In theological discussions of the sacrament, the distinction between sign and thing signified goes back to the great Augustine. This is a distinction that is essential for us to maintain if we are to keep ourselves out of superstition and idolatry. At the same time, we must make this distinction without dividing or separating the sign and thing signified. If we break the sign and thing signified in two, the only thing we will find ourselves holding is the mangled sign, with the reality long gone. They cannot be there together, except as God has appointed.
The appointed instrument that God has given that enables us to hold sign and thing signified together is faith—the kind of faith given by Him, which means that it necessarily is vibrant, alive, receptive, eager or, to use the word that sums it all up, evangelical.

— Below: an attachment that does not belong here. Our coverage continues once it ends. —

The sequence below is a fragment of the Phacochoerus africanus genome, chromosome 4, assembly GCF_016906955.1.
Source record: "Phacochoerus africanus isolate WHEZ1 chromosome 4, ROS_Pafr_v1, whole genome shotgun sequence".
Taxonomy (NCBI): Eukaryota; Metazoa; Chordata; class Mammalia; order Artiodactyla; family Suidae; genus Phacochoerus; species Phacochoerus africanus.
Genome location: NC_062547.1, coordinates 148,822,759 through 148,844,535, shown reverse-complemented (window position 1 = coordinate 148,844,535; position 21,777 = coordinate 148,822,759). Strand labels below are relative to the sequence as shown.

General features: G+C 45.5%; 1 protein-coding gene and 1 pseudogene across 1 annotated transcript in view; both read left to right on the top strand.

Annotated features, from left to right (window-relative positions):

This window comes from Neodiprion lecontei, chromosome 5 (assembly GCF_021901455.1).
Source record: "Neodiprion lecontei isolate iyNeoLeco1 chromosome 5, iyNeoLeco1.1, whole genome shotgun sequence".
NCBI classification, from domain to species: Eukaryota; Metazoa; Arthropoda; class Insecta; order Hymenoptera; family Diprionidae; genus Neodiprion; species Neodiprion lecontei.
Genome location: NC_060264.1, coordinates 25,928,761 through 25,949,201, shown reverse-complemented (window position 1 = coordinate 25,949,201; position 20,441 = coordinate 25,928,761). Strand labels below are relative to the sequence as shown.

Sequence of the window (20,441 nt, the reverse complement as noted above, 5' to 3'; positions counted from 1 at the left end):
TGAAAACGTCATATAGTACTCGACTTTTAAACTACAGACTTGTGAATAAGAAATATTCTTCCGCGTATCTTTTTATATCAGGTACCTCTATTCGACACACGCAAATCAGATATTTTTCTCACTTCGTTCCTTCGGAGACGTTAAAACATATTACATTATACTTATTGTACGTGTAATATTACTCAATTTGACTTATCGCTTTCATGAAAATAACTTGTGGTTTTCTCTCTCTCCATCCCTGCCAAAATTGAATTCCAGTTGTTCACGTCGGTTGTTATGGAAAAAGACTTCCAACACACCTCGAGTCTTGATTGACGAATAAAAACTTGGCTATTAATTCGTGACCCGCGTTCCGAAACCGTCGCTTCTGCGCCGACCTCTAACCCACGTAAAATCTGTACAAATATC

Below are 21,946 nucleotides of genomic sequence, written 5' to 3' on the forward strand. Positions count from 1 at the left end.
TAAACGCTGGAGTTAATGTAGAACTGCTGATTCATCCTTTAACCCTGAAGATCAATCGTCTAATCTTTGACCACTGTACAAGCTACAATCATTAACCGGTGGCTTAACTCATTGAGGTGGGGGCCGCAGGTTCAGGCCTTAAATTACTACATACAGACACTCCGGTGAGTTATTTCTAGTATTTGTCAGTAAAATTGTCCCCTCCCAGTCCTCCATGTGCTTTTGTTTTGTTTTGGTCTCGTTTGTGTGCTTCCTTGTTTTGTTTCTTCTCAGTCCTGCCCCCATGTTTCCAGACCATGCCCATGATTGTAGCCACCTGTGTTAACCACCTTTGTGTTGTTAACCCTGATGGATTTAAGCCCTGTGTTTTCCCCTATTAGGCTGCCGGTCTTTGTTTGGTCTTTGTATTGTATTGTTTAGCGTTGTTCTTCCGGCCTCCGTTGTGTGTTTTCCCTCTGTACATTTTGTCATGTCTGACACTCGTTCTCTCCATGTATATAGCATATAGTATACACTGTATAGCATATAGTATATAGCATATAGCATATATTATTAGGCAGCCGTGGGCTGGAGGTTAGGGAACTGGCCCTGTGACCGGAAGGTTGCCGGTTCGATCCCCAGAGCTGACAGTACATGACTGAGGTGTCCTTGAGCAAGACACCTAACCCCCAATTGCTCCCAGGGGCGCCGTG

Simple faith can see at a glance things which unconverted philosophers and theologians with bulging foreheads cannot figure out. Faith does not create mysteries on a table, trying to figure out what is going on inside the bread or inside the wine. Faith receives the mystery into the body of Christ—you are that body—and there sees what God intends when He speaks of greater things under the form of the lesser.
What is offered here, in words and actions, is the body of Jesus, the blood of Jesus. But what is actually being offered is totus Christus, all of Christ, the entire Jesus. This is all about union with Christ, and remember that union with Christ is only effectual when received by faith, and it is not possible for a true faith to receive a partial Christ.
In a similar way, these emblems, these elements, are received by you with your hands and your mouth. But your hands and your mouth also represent something. They are also a lesser thing that represents, necessarily, much more. They represent all of you—body, soul, and spirit—and they represent you resting in Christ forever and ever, world without end.
So true faith receives the true and entire Christ into the true and new humanity, being grown up into the perfect man. So come, and welcome, to Jesus Christ.